Animal Wall in Cardiff Bay

In Cardiff Bay, Wales there is a new housing installation aimed at birds and bats. Gitta Gschwendtner, a German-born, London-based artist worked with ecologists to create the new housing in Century Warf containing 1,000 different boxes. The wall sits along a public river pathway, backed by a residential development. There are some good articles about the wall but I wanted to know a bit more so I asked Gitta a few questions which she kindly answered.

Were there specific species you were designing for? Do the nest boxes reflect those species with specific hole dimensions, material types?

Yes, the different boxes are sized for different species: Blue and great tits, piet wagtails, starling, sparrow and bats.

Have any been occupied since installation?

No, the Animal Wall has been installed in August last year and we will not expect any one in the boxes until this spring.

Are there any territorial issues between species or within the same species? Have any species become territorial towards humans?

The boxes only start from about 3 mabove floor level to be out of reach for humas. Certain species like the bats and starlings are concentrated at the top since they prefer it that way.

Sparrows like to nest in colonies and will take up boxes right next to each other. We expect the other species to keep a bit of a distance between next boxes. Overall there will be an expected uptake of about 10-20% of boxes at any one time. Unoccupied boxes will be cleaned by worms in the meantime.

I can’t tell from the photos I’ve seen but is there vegetation close to the houses? Do the birds have somewhere to perch before entering the houses?

No, there are no perches, birds and bats do not require perches to enter a nest box. the surface is quite rough, which is important for bats to climb into the box. There are bushes underneath the boxes which will provide cover for birds when picking for worms.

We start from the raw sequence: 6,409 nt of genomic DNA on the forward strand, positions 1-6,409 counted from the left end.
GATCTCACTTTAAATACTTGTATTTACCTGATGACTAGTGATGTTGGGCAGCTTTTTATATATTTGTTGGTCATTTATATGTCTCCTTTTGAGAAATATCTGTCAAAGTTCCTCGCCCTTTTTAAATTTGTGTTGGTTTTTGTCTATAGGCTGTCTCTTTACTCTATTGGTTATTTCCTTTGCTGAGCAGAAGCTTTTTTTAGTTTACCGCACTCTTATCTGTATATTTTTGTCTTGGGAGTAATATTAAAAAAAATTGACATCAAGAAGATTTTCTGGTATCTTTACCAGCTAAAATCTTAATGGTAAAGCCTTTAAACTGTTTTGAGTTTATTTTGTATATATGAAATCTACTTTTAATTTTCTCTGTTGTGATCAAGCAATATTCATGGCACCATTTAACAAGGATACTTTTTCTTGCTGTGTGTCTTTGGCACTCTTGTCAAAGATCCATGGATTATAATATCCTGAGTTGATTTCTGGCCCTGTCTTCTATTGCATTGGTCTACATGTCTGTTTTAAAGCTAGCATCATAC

Has there been any problems with mess with animal waste or nest materials?

Not yet, but it is not anticipated. Animals keep the space around their nest clean in order to not attract predators.

If you’re not familiar with European bird species the family of tits as referenced above are very similar to our chickadees. And it may surprise many people to know that house sparrows and starlings are not disliked and even attracted in their native regions. Some of our ‘pest’ species are even in decline in the U.K..

It will be very interesting to check back in on this project to see if it is successful. Designing for wildlife is always very hard because the very best design with the very best expert advice may have no success for reasons beyond our understanding. This design however, has the benefit of being along a waterway. Rivers and other water often serves as travel corridors for many species including bats, birds and insects and a nesting colony will have more of a chance of success in a good location. This design in the middle of a city may not be successful because of a lack of patches and corridors that provide other habitat elements of the daily needs of different species.

Read more and listen to Gitta give a short interview on the BBC.

Kelly Brenner
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